A set of sturdy shooting sticks is “almost as important as your rifle,” he said. “You just have to be able to hold that thing steady and be comfortable with the shot.”
But back to the hunt. “I remember calling that rascal in. He was just walking in from 200 yards, taking his time and I had probably too much time to sit and think and I just let him keep coming. He’s sauntering in and I’m watching him and it’s a beautiful day and he got to about 80 yards out there and I’d been thinking about it forever and just kind of rushed a bad shot ‘cause I did not have a good hold with the way I was sitting and I missed that sucker and, unlike that red fox that took a couple steps and stopped, he did not give me that opportunity.
“I had plenty of bullets in my gun but he went into warp drive and got behind cover quick. I missed him and I still see it … that sucker just looking at me and running away.”
Later that same day, another lesson was learned.
He had located some coyotes in a valley and set up above them to do some howling to bring them in. There was a rock ledge about 10 feet above him, to his right.
“I remember when I sat down I thought I probably should move a little bit so I could see that ledge, see that entry point a little bit but I was comfortable and there was a good, nice view there. Boy, I could see a country mile, literally miles below me, and it thought that’s where those coyotes were anyway and I called for, I don’t know, five or six minutes and I looked up and that coyote was just standing there on that ledge looking at me not 10 yards away to my right.”
A right-handed shooter, Zepp was situated in such a manner that it was not a simple task to swing on the coyote.
“So I have to pivot the whole way around to get the shot and, boy, by the time I had moved my hind end two inches he was probably 200 yards out there,” he said. “I stood up and took a couple steps and he was nowhere to be seen.”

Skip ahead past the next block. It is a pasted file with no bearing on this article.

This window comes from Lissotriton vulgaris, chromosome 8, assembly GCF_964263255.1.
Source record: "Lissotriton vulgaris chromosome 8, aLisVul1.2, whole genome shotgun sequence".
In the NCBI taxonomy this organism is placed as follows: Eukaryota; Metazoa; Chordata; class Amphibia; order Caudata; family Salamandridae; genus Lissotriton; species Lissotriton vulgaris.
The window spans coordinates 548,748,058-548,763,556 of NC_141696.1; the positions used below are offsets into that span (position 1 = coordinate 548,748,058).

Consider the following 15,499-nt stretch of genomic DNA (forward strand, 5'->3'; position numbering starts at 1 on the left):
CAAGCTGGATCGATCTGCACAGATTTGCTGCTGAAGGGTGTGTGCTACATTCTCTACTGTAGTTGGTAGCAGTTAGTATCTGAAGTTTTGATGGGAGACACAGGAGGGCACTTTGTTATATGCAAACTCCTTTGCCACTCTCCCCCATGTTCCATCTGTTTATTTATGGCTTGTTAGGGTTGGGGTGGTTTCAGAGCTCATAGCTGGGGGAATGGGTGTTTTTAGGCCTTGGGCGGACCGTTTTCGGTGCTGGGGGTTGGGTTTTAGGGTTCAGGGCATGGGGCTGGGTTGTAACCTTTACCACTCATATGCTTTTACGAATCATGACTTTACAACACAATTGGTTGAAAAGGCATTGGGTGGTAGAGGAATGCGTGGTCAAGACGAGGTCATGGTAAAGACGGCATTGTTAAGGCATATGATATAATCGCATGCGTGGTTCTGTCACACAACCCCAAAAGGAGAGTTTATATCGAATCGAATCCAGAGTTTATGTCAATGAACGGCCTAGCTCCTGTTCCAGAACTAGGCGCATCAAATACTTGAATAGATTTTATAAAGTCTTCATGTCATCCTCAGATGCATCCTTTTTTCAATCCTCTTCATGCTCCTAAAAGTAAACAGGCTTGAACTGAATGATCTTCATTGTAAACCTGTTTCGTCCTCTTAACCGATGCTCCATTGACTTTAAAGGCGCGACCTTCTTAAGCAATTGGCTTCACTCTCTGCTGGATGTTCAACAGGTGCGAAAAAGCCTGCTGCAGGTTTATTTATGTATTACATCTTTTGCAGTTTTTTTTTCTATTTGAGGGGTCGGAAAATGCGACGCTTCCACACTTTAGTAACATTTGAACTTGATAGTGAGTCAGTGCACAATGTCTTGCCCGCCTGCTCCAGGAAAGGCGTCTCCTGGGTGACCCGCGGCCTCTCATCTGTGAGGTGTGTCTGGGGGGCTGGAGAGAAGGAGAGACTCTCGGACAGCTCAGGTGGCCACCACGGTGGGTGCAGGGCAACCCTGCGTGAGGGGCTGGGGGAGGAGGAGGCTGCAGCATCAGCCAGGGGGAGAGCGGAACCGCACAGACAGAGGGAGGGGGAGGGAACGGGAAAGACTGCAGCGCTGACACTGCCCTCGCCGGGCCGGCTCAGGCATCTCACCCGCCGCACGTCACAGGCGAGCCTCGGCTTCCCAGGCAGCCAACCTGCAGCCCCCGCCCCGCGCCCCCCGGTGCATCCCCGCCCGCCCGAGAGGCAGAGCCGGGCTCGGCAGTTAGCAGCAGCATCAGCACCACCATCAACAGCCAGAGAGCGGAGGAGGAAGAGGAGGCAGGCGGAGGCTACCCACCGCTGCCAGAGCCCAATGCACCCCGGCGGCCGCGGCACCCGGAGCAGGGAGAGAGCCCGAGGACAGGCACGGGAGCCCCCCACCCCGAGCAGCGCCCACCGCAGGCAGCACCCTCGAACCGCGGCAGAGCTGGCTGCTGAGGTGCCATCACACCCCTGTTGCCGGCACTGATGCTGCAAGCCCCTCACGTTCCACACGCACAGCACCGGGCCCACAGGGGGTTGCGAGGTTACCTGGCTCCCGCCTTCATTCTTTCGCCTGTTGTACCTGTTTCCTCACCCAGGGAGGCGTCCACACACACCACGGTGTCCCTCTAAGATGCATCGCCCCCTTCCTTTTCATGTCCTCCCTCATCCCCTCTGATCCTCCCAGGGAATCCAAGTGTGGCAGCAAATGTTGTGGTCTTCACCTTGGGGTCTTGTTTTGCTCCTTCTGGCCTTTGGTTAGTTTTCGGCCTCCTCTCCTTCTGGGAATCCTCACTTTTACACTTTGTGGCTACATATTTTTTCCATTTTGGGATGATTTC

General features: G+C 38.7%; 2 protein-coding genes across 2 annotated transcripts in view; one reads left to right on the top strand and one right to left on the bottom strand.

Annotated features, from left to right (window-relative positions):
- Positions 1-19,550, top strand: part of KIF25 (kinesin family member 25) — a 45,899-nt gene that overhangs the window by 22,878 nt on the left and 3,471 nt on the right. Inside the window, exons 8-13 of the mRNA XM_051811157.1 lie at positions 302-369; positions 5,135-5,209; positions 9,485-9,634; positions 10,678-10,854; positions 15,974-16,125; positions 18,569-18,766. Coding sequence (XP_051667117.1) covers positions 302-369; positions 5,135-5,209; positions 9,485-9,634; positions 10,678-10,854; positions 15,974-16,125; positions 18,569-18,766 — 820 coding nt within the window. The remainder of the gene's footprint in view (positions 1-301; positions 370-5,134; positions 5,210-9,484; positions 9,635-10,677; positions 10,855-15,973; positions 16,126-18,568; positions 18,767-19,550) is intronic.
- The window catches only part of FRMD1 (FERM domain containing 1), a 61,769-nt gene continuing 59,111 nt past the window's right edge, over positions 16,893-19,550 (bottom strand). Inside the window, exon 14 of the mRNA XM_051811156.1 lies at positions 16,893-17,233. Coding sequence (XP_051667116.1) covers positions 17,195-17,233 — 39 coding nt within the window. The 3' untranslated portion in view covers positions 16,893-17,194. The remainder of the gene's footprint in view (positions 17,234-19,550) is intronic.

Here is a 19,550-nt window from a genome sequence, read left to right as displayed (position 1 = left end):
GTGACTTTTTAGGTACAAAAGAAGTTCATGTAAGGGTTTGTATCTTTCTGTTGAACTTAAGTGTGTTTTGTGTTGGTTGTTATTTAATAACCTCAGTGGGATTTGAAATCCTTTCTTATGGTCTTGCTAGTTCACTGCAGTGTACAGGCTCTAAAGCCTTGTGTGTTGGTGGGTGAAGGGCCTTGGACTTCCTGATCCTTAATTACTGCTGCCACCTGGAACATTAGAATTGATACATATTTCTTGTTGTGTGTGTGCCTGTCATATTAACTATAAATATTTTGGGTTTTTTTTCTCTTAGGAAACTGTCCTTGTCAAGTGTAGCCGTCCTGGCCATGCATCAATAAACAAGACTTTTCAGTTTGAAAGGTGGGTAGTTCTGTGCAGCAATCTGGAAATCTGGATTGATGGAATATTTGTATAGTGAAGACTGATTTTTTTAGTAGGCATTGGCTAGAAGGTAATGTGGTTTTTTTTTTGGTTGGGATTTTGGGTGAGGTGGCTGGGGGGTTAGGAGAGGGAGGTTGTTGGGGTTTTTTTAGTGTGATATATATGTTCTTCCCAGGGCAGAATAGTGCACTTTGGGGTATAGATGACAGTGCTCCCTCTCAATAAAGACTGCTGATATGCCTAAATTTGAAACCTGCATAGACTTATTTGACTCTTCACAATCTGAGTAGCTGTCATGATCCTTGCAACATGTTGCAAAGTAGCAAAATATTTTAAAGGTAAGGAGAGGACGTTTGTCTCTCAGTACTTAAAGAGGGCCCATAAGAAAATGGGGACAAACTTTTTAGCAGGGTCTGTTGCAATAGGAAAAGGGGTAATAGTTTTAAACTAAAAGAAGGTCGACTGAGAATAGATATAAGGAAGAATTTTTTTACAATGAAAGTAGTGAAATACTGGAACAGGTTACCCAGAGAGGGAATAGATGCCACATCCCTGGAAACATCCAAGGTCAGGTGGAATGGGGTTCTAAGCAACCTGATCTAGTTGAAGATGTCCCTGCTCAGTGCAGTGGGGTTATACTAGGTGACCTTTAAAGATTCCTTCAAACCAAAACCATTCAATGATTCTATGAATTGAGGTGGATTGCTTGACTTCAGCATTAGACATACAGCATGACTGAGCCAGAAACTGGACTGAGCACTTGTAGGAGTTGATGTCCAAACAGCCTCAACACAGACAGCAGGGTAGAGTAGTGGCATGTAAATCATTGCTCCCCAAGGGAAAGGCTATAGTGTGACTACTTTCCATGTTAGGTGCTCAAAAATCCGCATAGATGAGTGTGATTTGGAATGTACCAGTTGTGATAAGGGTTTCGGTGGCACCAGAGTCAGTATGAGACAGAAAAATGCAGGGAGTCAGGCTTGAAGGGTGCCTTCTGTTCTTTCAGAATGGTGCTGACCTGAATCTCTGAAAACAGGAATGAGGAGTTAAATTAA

Lesson learned, but it’s a lesson that isn’t always easy to teach.
Over the years, he’s encountered similar situations, similar setups, while hunting with partners. “I would always tell my partner, ‘Now, you watch that ledge above me.’ And they would look at me like “you’ve got to be kidding me, you coyote hog you, because you know that rascal’s going to be coming from this valley you can see down.’ ”
On several occasions, “a handful of times,” about five or 10 minutes into Zepp’s calling sequence “my partner is shooting and killing that coyote that came in from above, from that backside where you think they’ve got to do a lot of climbing and maneuvering to get around to that point where they are looking down on you.” But, sometimes they do that climbing and maneuvering, rather than coming from the direction from which you are just sure they’ll make their approach, he said.
Zepp said he has learned a lot from predators that escaped, but those lessons have helped him be more successful on other hunts.
“Those animals got away, but they were the demise of several hundred others over the years, I can promise you,” he said.
“I think it’s like anything else in life,” he said. “You have to learn from your mistakes and not make those mistakes again. It doesn’t matter if it’s football, baseball, basketball, whatever game you’re playing, you can’t continue to make those same mistakes. It’s no different from any other sport.”